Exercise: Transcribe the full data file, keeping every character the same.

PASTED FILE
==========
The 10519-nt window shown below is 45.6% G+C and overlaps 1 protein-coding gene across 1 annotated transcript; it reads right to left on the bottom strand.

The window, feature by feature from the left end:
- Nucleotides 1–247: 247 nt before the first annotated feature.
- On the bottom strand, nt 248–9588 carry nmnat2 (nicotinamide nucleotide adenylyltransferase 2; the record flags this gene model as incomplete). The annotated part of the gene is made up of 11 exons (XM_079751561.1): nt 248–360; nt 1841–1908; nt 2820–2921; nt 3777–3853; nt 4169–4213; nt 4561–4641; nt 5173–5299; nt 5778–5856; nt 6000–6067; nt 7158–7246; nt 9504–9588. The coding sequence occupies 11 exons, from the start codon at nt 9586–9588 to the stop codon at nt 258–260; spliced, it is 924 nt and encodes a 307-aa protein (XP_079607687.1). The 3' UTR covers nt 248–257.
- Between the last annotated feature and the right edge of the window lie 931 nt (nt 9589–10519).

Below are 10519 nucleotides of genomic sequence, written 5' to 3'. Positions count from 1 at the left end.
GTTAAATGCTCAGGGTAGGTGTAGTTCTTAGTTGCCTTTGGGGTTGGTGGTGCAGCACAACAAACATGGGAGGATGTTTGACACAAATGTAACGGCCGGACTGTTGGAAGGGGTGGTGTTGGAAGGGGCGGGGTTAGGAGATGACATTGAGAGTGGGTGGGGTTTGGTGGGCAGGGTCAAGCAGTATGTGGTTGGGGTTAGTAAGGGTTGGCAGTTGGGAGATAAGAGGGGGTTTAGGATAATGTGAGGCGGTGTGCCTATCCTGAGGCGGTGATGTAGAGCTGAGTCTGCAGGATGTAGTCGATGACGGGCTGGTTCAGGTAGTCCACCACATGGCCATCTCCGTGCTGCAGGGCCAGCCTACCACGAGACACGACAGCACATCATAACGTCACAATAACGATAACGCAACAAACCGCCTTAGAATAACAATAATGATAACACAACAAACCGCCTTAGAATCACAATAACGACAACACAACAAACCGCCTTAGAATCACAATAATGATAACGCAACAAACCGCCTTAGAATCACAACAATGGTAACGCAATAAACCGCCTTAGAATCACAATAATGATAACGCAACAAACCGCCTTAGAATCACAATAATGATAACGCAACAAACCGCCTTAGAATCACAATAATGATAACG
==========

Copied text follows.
The 10519-nt window shown below is 45.6% G+C and overlaps 1 protein-coding gene across 1 annotated transcript; it reads right to left on the bottom strand.

The window, feature by feature from the left end:
- Nucleotides 1–247: 247 nt before the first annotated feature.
- On the bottom strand, nt 248–9588 carry nmnat2 (nicotinamide nucleotide adenylyltransferase 2; the record flags this gene model as incomplete). The annotated part of the gene is made up of 11 exons (XM_079751561.1): nt 248–360; nt 1841–1908; nt 2820–2921; nt 3777–3853; nt 4169–4213; nt 4561–4641; nt 5173–5299; nt 5778–5856; nt 6000–6067; nt 7158–7246; nt 9504–9588. The coding sequence occupies 11 exons, from the start codon at nt 9586–9588 to the stop codon at nt 258–260; spliced, it is 924 nt and encodes a 307-aa protein (XP_079607687.1). The 3' UTR covers nt 248–257.
- Between the last annotated feature and the right edge of the window lie 931 nt (nt 9589–10519).

Below are 10519 nucleotides of genomic sequence, written 5' to 3'. Positions count from 1 at the left end.
GTTAAATGCTCAGGGTAGGTGTAGTTCTTAGTTGCCTTTGGGGTTGGTGGTGCAGCACAACAAACATGGGAGGATGTTTGACACAAATGTAACGGCCGGACTGTTGGAAGGGGTGGTGTTGGAAGGGGCGGGGTTAGGAGATGACATTGAGAGTGGGTGGGGTTTGGTGGGCAGGGTCAAGCAGTATGTGGTTGGGGTTAGTAAGGGTTGGCAGTTGGGAGATAAGAGGGGGTTTAGGATAATGTGAGGCGGTGTGCCTATCCTGAGGCGGTGATGTAGAGCTGAGTCTGCAGGATGTAGTCGATGACGGGCTGGTTCAGGTAGTCCACCACATGGCCATCTCCGTGCTGCAGGGCCAGCCTACCACGAGACACGACAGCACATCATAACGTCACAATAACGATAACGCAACAAACCGCCTTAGAATAACAATAATGATAACACAACAAACCGCCTTAGAATCACAATAACGACAACACAACAAACCGCCTTAGAATCACAATAATGATAACGCAACAAACCGCCTTAGAATCACAACAATGGTAACGCAATAAACCGCCTTAGAATCACAATAATGATAACGCAACAAACCGCCTTAGAATCACAATAATGATAACGCAACAAACCGCCTTAGAATCACAATAATGATAACG